Introduction to Evolution
Instructor: Dr. Sergios-Orestis Kolokotronis
Fulfills requirement: Fundamental (F)
Dates: Jan. 18, 25, Feb. 1, 8, 15 (Module 1, 5 sessions)
Time: 6:10 – 8:10 PM
Room location: Schermerhorn Extension 652
Course number: ENVB 0450 N
Call number: 76250
Are Darwin’s findings still relevant today? How could he have come up with the idea of evolution through natural selection if he did not know about DNA or how heredity works? And how did heredity work, again…? Now that we have decoded the human genome, what do we know – and still don’t – about life? This course will lead students on a broad exploration of evolutionary science, seeking to answer questions such as these, among many others. We will review the history of evolutionary thought and science, genetics and heredity, the main mechanisms by which evolution acts, and the tools and findings of evolutionary research, including the evolution of humans and microbial pathogens.
About the Instructor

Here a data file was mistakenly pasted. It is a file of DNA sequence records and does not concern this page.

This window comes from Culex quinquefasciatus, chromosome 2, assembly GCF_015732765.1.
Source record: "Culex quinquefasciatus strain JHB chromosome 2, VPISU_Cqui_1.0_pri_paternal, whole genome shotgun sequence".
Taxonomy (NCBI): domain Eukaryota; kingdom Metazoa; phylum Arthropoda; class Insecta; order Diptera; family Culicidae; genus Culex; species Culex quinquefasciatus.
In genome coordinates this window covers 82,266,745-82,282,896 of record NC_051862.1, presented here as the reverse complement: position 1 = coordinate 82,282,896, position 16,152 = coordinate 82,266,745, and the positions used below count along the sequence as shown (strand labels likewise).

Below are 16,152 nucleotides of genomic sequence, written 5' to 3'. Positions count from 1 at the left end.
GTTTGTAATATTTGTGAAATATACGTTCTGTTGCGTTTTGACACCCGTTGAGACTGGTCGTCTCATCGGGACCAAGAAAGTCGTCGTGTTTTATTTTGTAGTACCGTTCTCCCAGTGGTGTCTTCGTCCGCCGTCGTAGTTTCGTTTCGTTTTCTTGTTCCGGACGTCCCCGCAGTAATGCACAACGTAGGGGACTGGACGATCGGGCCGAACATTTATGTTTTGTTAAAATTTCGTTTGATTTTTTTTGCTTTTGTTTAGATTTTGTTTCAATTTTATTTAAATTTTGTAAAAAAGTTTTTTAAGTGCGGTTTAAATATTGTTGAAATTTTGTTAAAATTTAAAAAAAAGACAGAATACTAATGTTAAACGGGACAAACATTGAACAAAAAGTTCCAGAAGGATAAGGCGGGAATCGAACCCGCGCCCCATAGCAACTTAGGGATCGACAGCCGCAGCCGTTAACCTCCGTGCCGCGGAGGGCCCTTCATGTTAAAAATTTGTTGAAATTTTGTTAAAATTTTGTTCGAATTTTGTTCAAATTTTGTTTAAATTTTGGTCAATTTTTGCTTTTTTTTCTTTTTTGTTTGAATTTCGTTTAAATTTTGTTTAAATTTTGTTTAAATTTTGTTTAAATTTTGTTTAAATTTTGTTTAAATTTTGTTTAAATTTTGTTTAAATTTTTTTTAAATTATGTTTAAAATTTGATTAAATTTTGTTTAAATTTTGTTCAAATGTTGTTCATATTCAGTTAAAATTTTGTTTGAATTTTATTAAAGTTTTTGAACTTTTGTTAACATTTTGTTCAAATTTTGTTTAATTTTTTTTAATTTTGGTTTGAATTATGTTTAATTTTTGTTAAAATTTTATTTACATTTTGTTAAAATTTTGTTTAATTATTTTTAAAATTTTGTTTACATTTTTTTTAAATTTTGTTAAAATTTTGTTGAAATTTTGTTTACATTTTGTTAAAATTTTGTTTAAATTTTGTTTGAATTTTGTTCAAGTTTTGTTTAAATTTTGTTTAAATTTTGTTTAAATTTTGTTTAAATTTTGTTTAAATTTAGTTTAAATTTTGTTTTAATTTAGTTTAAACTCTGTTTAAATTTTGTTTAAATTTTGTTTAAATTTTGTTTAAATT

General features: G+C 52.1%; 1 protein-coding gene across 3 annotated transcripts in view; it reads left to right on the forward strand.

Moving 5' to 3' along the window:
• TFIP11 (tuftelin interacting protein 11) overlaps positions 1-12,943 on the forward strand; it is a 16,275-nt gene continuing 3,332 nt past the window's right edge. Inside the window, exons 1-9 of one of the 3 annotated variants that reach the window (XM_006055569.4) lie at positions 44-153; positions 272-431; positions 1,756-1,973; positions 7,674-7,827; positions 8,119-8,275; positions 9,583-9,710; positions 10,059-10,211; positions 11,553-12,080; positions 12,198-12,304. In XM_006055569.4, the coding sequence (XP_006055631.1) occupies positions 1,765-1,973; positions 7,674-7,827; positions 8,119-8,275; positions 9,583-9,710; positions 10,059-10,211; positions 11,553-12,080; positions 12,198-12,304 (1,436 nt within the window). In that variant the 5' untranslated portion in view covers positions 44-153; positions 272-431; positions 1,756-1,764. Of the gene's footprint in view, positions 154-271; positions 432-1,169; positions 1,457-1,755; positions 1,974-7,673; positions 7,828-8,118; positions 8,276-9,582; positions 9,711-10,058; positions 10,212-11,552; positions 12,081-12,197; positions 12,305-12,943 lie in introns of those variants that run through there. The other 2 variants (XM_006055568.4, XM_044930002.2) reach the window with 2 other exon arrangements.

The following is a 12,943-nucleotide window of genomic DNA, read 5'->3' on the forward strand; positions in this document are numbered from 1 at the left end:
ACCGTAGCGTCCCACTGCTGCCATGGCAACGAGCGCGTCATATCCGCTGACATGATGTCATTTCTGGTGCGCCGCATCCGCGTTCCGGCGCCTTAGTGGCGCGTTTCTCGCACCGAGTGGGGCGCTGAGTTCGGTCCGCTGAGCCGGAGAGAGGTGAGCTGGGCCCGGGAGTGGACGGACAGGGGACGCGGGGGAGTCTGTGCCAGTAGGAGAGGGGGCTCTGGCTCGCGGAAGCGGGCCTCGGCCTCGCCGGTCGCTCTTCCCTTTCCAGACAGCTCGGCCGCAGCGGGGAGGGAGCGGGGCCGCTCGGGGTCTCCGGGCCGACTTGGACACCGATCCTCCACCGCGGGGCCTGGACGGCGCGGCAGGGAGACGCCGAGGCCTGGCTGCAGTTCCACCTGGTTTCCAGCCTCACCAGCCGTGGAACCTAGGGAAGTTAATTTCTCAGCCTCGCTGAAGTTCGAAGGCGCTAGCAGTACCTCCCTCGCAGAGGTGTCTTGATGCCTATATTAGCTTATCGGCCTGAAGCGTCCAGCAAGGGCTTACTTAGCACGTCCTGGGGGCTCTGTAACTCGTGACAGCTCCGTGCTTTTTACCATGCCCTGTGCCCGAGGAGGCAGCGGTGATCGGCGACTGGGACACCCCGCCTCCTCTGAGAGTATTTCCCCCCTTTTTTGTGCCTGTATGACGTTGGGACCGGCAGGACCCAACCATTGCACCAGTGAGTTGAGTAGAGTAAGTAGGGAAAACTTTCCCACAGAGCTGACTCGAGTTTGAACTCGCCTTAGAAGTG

Dr. Sergios-Orestis Kolokotronis is an Assistant Professor of Epidemiology at the School of Public Health at SUNY Downstate Medical Center located in Brooklyn. He maintains secondary affiliations at the American Museum of Natural History, New York University, and the New York Botanical Garden. His research group focuses on molecular evolution of biological diversity by employing modern tools drawn from genomics and bioinformatics to investigate the tempo and mode of evolution leading to adaptation of organisms to their environment. Having worked on endangered species, his interests are now focused on the application of evolutionary thinking to questions in public health, such as infectious diseases and pathogen vectors, as well as polluted environments and their microbial communities. He has coauthored numerous scientific publications that can be accessed at http://kolokolab.org. He received his PhD, MPhil, and MA in Ecology and Evolutionary Biology from Columbia University and was a postdoctoral fellow at the American Museum of Natural History’s Sackler Institute for Comparative Genomics.